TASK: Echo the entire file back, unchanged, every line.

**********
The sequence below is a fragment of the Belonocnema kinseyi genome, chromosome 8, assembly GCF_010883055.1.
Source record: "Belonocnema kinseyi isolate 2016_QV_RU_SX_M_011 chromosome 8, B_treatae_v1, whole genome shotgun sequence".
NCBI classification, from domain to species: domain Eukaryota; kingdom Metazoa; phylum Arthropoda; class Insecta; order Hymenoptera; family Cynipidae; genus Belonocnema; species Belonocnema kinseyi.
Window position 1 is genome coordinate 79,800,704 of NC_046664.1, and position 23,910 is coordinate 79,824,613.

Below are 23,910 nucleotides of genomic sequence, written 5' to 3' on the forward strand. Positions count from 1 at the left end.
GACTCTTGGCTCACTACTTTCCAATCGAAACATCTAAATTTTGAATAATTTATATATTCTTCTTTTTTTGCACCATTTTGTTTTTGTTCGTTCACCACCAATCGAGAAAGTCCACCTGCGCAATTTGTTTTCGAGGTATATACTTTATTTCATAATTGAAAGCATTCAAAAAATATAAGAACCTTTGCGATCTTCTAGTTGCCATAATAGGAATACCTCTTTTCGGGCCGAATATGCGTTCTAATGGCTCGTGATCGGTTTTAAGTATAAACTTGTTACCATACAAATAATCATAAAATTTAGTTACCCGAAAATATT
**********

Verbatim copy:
The sequence below is a fragment of the Belonocnema kinseyi genome, chromosome 8, assembly GCF_010883055.1.
Source record: "Belonocnema kinseyi isolate 2016_QV_RU_SX_M_011 chromosome 8, B_treatae_v1, whole genome shotgun sequence".
NCBI classification, from domain to species: domain Eukaryota; kingdom Metazoa; phylum Arthropoda; class Insecta; order Hymenoptera; family Cynipidae; genus Belonocnema; species Belonocnema kinseyi.
Window position 1 is genome coordinate 79,800,704 of NC_046664.1, and position 23,910 is coordinate 79,824,613.

Below are 23,910 nucleotides of genomic sequence, written 5' to 3' on the forward strand. Positions count from 1 at the left end.
GACTCTTGGCTCACTACTTTCCAATCGAAACATCTAAATTTTGAATAATTTATATATTCTTCTTTTTTTGCACCATTTTGTTTTTGTTCGTTCACCACCAATCGAGAAAGTCCACCTGCGCAATTTGTTTTCGAGGTATATACTTTATTTCATAATTGAAAGCATTCAAAAAATATAAGAACCTTTGCGATCTTCTAGTTGCCATAATAGGAATACCTCTTTTCGGGCCGAATATGCGTTCTAATGGCTCGTGATCGGTTTTAAGTATAAACTTGTTACCATACAAATAATCATAAAATTTAGTTACCCGAAAATATT